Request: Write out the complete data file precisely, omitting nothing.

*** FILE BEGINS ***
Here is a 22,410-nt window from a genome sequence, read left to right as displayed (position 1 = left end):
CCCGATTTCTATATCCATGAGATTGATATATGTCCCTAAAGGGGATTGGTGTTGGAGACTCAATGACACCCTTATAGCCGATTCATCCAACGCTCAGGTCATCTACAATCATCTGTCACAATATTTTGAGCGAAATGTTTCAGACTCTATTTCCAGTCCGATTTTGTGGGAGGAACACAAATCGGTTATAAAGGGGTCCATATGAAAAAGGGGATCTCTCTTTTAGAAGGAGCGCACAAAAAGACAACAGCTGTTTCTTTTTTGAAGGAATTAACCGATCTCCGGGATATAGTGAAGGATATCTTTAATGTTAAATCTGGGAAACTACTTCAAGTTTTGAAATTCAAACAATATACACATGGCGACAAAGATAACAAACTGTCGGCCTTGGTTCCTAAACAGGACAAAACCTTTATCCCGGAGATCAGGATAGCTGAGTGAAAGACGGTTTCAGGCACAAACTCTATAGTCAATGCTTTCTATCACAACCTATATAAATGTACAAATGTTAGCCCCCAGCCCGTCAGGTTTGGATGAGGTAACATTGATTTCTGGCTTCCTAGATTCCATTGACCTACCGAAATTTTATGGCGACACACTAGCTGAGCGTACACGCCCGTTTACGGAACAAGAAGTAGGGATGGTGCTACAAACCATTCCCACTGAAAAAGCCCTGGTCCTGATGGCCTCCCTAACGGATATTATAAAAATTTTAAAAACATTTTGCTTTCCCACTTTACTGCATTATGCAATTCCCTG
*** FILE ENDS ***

Here is a 22,410-nt window from a genome sequence, read left to right as displayed (position 1 = left end):
CCCGATTTCTATATCCATGAGATTGATATATGTCCCTAAAGGGGATTGGTGTTGGAGACTCAATGACACCCTTATAGCCGATTCATCCAACGCTCAGGTCATCTACAATCATCTGTCACAATATTTTGAGCGAAATGTTTCAGACTCTATTTCCAGTCCGATTTTGTGGGAGGAACACAAATCGGTTATAAAGGGGTCCATATGAAAAAGGGGATCTCTCTTTTAGAAGGAGCGCACAAAAAGACAACAGCTGTTTCTTTTTTGAAGGAATTAACCGATCTCCGGGATATAGTGAAGGATATCTTTAATGTTAAATCTGGGAAACTACTTCAAGTTTTGAAATTCAAACAATATACACATGGCGACAAAGATAACAAACTGTCGGCCTTGGTTCCTAAACAGGACAAAACCTTTATCCCGGAGATCAGGATAGCTGAGTGAAAGACGGTTTCAGGCACAAACTCTATAGTCAATGCTTTCTATCACAACCTATATAAATGTACAAATGTTAGCCCCCAGCCCGTCAGGTTTGGATGAGGTAACATTGATTTCTGGCTTCCTAGATTCCATTGACCTACCGAAATTTTATGGCGACACACTAGCTGAGCGTACACGCCCGTTTACGGAACAAGAAGTAGGGATGGTGCTACAAACCATTCCCACTGAAAAAGCCCTGGTCCTGATGGCCTCCCTAACGGATATTATAAAAATTTTAAAAACATTTTGCTTTCCCACTTTACTGCATTATGCAATTCCCTG